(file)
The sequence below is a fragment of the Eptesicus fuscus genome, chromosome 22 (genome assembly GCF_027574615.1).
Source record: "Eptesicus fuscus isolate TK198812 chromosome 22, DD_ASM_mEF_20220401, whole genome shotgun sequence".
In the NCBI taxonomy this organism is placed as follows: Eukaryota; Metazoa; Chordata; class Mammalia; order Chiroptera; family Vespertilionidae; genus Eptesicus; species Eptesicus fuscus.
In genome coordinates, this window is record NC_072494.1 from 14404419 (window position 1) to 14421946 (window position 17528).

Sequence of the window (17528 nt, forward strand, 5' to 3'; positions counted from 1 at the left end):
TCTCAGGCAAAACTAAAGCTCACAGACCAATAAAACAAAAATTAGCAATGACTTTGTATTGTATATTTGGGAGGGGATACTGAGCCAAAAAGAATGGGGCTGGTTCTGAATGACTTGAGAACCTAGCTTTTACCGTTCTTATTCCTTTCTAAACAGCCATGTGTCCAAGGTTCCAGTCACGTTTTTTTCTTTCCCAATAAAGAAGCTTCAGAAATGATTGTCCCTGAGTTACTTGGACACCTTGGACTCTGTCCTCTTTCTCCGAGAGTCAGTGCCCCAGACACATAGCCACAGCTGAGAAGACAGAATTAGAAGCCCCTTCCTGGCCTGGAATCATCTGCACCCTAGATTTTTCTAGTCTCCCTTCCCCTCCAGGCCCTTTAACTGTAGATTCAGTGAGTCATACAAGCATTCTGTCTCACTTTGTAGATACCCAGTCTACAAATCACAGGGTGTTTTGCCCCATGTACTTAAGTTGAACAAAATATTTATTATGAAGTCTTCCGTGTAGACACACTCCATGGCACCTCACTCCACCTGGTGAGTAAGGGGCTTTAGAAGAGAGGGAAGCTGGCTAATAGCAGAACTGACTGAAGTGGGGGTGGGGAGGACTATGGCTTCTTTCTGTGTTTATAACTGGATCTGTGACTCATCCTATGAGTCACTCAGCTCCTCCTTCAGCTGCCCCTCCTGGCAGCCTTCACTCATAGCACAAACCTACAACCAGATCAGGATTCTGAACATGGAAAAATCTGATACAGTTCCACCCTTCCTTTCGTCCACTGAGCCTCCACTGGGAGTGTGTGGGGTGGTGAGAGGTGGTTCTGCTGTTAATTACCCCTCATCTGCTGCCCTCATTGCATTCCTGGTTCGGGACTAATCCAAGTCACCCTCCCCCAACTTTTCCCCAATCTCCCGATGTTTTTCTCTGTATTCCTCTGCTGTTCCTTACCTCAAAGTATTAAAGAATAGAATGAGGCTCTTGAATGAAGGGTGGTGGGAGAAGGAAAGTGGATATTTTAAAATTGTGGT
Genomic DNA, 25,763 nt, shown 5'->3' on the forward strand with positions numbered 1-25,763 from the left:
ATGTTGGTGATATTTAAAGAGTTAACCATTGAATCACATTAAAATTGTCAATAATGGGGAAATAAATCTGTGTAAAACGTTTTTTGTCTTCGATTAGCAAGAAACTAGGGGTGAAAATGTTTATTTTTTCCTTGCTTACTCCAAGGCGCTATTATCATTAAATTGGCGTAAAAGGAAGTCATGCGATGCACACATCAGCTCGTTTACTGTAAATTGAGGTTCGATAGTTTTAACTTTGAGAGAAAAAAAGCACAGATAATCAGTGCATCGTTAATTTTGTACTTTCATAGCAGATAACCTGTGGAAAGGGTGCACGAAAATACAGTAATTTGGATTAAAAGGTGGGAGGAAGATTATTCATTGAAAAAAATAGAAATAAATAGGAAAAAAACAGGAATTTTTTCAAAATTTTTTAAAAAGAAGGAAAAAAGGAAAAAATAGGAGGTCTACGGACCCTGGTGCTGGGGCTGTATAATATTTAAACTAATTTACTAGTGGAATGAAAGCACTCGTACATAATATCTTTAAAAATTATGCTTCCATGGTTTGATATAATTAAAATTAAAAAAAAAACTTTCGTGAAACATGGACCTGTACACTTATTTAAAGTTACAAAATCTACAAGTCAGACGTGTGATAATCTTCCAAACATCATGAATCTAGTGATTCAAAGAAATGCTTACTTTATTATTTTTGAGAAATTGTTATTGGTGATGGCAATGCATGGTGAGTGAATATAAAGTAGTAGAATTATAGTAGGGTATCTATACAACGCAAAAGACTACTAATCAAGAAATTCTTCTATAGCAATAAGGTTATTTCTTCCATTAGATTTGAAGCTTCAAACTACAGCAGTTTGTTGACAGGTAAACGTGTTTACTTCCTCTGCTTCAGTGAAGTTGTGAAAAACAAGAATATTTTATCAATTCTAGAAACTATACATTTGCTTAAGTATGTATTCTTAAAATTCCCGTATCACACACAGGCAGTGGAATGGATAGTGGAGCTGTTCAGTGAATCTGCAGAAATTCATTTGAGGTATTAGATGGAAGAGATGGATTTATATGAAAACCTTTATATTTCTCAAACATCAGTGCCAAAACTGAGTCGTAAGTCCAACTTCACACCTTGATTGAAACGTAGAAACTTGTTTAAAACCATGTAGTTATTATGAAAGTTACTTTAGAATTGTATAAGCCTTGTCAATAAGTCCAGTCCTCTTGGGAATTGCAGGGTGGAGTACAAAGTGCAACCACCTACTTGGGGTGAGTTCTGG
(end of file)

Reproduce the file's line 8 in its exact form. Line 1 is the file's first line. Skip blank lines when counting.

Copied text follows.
ATGTTGGTGATATTTAAAGAGTTAACCATTGAATCACATTAAAATTGTCAATAATGGGGAAATAAATCTGTGTAAAACGTTTTTTGTCTTCGATTAGCAAGAAACTAGGGGTGAAAATGTTTATTTTTTCCTTGCTTACTCCAAGGCGCTATTATCATTAAATTGGCGTAAAAGGAAGTCATGCGATGCACACATCAGCTCGTTTACTGTAAATTGAGGTTCGATAGTTTTAACTTTGAGAGAAAAAAAGCACAGATAATCAGTGCATCGTTAATTTTGTACTTTCATAGCAGATAACCTGTGGAAAGGGTGCACGAAAATACAGTAATTTGGATTAAAAGGTGGGAGGAAGATTATTCATTGAAAAAAATAGAAATAAATAGGAAAAAAACAGGAATTTTTTCAAAATTTTTTAAAAAGAAGGAAAAAAGGAAAAAATAGGAGGTCTACGGACCCTGGTGCTGGGGCTGTATAATATTTAAACTAATTTACTAGTGGAATGAAAGCACTCGTACATAATATCTTTAAAAATTATGCTTCCATGGTTTGATATAATTAAAATTAAAAAAAAAACTTTCGTGAAACATGGACCTGTACACTTATTTAAAGTTACAAAATCTACAAGTCAGACGTGTGATAATCTTCCAAACATCATGAATCTAGTGATTCAAAGAAATGCTTACTTTATTATTTTTGAGAAATTGTTATTGGTGATGGCAATGCATGGTGAGTGAATATAAAGTAGTAGAATTATAGTAGGGTATCTATACAACGCAAAAGACTACTAATCAAGAAATTCTTCTATAGCAATAAGGTTATTTCTTCCATTAGATTTGAAGCTTCAAACTACAGCAGTTTGTTGACAGGTAAACGTGTTTACTTCCTCTGCTTCAGTGAAGTTGTGAAAAACAAGAATATTTTATCAATTCTAGAAACTATACATTTGCTTAAGTATGTATTCTTAAAATTCCCGTATCACACACAGGCAGTGGAATGGATAGTGGAGCTGTTCAGTGAATCTGCAGAAATTCATTTGAGGTATTAGATGGAAGAGATGGATTTATATGAAAACCTTTATATTTCTCAAACATCAGTGCCAAAACTGAGTCGTAAGTCCAACTTCACACCTTGATTGAAACGTAGAAACTTGTTTAAAACCATGTAGTTATTATGAAAGTTACTTTAGAATTGTATAAGCCTTGTCAATAAGTCCAGTCCTCTTGGGAATTGCAGGGTGGAGTACAAAGTGCAACCACCTACTTGGGGTGAGTTCTGG